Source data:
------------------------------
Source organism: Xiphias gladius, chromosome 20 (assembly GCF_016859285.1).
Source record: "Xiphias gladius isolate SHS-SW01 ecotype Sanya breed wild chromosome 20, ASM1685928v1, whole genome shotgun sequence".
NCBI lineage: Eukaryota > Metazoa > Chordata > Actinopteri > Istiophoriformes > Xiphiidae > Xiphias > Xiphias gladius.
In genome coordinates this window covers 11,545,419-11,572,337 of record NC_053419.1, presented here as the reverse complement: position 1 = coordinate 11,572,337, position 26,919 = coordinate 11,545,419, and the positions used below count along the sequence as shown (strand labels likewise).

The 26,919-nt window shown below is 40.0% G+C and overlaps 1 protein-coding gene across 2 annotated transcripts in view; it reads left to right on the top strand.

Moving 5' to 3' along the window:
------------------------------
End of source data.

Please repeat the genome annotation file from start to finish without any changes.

Source organism: Xiphias gladius, chromosome 20 (assembly GCF_016859285.1).
Source record: "Xiphias gladius isolate SHS-SW01 ecotype Sanya breed wild chromosome 20, ASM1685928v1, whole genome shotgun sequence".
NCBI lineage: Eukaryota > Metazoa > Chordata > Actinopteri > Istiophoriformes > Xiphiidae > Xiphias > Xiphias gladius.
In genome coordinates this window covers 11,545,419-11,572,337 of record NC_053419.1, presented here as the reverse complement: position 1 = coordinate 11,572,337, position 26,919 = coordinate 11,545,419, and the positions used below count along the sequence as shown (strand labels likewise).

The 26,919-nt window shown below is 40.0% G+C and overlaps 1 protein-coding gene across 2 annotated transcripts in view; it reads left to right on the top strand.

Moving 5' to 3' along the window: